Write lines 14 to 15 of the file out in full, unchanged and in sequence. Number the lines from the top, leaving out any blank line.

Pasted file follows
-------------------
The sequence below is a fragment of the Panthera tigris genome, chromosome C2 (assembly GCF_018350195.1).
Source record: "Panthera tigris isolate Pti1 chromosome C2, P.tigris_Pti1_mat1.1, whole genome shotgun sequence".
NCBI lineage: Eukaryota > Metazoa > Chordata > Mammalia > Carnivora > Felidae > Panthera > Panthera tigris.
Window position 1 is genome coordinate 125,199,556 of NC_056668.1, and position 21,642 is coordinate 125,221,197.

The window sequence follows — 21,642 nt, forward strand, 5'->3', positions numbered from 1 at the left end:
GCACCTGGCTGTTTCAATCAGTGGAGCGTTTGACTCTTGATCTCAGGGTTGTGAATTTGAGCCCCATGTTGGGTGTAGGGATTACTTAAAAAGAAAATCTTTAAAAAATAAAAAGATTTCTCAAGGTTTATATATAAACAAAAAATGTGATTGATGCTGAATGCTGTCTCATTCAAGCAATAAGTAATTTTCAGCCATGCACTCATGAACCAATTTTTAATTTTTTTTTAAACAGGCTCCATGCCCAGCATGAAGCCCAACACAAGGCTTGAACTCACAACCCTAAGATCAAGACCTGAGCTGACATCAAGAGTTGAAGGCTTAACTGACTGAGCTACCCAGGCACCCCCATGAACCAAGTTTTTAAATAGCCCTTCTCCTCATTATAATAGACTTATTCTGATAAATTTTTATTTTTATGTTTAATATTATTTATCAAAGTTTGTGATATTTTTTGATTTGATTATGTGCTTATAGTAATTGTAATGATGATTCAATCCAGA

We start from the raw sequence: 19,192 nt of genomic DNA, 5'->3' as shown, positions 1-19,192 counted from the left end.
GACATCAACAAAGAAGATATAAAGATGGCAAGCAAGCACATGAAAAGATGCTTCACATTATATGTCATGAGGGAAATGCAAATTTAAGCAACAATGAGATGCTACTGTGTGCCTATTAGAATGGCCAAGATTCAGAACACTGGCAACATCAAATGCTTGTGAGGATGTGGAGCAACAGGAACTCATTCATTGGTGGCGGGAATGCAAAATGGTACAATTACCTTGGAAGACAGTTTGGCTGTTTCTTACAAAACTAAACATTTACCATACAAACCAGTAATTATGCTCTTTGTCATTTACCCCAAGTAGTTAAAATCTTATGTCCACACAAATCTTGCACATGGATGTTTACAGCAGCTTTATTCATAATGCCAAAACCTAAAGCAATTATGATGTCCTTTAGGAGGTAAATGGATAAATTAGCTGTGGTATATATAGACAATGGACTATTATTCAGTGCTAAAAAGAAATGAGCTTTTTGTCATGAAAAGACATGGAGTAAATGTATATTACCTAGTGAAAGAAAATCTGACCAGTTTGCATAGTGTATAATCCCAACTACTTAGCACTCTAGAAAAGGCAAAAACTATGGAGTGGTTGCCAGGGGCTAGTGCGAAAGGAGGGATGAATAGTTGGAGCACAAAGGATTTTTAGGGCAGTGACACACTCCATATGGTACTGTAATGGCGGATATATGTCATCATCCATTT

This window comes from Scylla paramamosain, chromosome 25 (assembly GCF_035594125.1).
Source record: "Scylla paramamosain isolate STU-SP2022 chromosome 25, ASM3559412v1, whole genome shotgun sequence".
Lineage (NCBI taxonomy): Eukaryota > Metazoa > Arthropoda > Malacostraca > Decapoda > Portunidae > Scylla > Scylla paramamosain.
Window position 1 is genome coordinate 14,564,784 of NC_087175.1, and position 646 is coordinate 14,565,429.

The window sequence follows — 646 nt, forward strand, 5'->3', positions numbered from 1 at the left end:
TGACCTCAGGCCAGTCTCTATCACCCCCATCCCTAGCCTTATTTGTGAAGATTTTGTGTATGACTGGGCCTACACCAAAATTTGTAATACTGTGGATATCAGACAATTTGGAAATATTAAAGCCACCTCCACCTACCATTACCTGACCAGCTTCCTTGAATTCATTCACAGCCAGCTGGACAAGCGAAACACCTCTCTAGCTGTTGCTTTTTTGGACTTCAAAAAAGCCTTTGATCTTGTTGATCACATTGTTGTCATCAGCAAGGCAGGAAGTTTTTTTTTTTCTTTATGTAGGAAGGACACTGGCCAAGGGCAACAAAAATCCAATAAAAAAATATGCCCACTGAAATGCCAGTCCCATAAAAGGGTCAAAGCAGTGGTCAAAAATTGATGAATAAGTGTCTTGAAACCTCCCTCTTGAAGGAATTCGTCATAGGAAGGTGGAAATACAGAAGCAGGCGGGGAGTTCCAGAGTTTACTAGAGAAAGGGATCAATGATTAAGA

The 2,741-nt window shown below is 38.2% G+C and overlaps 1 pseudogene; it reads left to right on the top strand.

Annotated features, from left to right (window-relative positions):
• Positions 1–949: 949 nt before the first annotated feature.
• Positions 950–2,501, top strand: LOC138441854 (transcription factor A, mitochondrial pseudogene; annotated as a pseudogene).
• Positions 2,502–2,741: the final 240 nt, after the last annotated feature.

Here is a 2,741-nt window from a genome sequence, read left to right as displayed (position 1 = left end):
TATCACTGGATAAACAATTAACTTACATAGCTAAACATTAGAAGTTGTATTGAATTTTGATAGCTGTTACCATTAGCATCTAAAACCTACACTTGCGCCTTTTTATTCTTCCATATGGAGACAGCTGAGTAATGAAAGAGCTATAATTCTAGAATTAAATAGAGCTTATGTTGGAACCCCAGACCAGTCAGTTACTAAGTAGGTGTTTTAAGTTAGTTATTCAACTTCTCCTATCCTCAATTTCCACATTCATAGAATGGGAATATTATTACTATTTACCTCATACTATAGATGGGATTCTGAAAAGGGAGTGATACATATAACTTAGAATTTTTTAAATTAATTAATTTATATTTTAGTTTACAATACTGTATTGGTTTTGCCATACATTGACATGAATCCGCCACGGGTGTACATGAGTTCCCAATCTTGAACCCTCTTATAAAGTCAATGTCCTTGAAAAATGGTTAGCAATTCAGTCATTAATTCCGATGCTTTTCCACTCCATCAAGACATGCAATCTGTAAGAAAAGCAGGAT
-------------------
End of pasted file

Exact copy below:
TGACCTCAGGCCAGTCTCTATCACCCCCATCCCTAGCCTTATTTGTGAAGATTTTGTGTATGACTGGGCCTACACCAAAATTTGTAATACTGTGGATATCAGACAATTTGGAAATATTAAAGCCACCTCCACCTACCATTACCTGACCAGCTTCCTTGAATTCATTCACAGCCAGCTGGACAAGCGAAACACCTCTCTAGCTGTTGCTTTTTTGGACTTCAAAAAAGCCTTTGATCTTGTTGATCACATTGTTGTCATCAGCAAGGCAGGAAGTTTTTTTTTTTCTTTATGTAGGAAGGACACTGGCCAAGGGCAACAAAAATCCAATAAAAAAATATGCCCACTGAAATGCCAGTCCCATAAAAGGGTCAAAGCAGTGGTCAAAAATTGATGAATAAGTGTCTTGAAACCTCCCTCTTGAAGGAATTCGTCATAGGAAGGTGGAAATACAGAAGCAGGCGGGGAGTTCCAGAGTTTACTAGAGAAAGGGATCAATGATTAAGA

The 2,741-nt window shown below is 38.2% G+C and overlaps 1 pseudogene; it reads left to right on the top strand.